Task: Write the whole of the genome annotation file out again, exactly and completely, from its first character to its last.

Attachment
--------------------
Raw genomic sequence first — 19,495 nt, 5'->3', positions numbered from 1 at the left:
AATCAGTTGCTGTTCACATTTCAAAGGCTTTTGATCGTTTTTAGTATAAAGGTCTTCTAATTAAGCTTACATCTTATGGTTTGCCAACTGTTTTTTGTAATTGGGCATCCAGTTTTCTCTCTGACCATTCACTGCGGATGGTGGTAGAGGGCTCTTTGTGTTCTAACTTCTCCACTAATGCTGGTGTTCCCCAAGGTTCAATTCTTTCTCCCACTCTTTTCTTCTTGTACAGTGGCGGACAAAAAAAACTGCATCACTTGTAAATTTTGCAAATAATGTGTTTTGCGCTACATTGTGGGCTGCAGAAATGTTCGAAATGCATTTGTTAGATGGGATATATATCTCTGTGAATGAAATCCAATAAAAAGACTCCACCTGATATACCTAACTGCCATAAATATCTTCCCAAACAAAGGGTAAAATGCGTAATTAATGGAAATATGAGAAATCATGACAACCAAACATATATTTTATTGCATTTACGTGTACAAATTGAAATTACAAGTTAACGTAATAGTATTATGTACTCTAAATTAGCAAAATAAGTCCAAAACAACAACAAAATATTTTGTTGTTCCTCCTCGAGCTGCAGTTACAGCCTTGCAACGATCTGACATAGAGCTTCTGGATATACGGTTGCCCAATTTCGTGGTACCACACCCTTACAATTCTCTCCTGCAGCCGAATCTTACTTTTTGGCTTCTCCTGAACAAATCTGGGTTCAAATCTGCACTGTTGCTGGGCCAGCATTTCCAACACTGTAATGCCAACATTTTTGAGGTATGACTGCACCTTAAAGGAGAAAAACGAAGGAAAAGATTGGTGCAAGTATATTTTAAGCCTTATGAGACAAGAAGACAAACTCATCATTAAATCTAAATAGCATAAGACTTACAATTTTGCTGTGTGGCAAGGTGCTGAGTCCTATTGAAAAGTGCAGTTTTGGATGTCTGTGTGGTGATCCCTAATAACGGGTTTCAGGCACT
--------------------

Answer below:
Raw genomic sequence first — 19,495 nt, 5'->3', positions numbered from 1 at the left:
AATCAGTTGCTGTTCACATTTCAAAGGCTTTTGATCGTTTTTAGTATAAAGGTCTTCTAATTAAGCTTACATCTTATGGTTTGCCAACTGTTTTTTGTAATTGGGCATCCAGTTTTCTCTCTGACCATTCACTGCGGATGGTGGTAGAGGGCTCTTTGTGTTCTAACTTCTCCACTAATGCTGGTGTTCCCCAAGGTTCAATTCTTTCTCCCACTCTTTTCTTCTTGTACAGTGGCGGACAAAAAAAACTGCATCACTTGTAAATTTTGCAAATAATGTGTTTTGCGCTACATTGTGGGCTGCAGAAATGTTCGAAATGCATTTGTTAGATGGGATATATATCTCTGTGAATGAAATCCAATAAAAAGACTCCACCTGATATACCTAACTGCCATAAATATCTTCCCAAACAAAGGGTAAAATGCGTAATTAATGGAAATATGAGAAATCATGACAACCAAACATATATTTTATTGCATTTACGTGTACAAATTGAAATTACAAGTTAACGTAATAGTATTATGTACTCTAAATTAGCAAAATAAGTCCAAAACAACAACAAAATATTTTGTTGTTCCTCCTCGAGCTGCAGTTACAGCCTTGCAACGATCTGACATAGAGCTTCTGGATATACGGTTGCCCAATTTCGTGGTACCACACCCTTACAATTCTCTCCTGCAGCCGAATCTTACTTTTTGGCTTCTCCTGAACAAATCTGGGTTCAAATCTGCACTGTTGCTGGGCCAGCATTTCCAACACTGTAATGCCAACATTTTTGAGGTATGACTGCACCTTAAAGGAGAAAAACGAAGGAAAAGATTGGTGCAAGTATATTTTAAGCCTTATGAGACAAGAAGACAAACTCATCATTAAATCTAAATAGCATAAGACTTACAATTTTGCTGTGTGGCAAGGTGCTGAGTCCTATTGAAAAGTGCAGTTTTGGATGTCTGTGTGGTGATCCCTAATAACGGGTTTCAGGCACT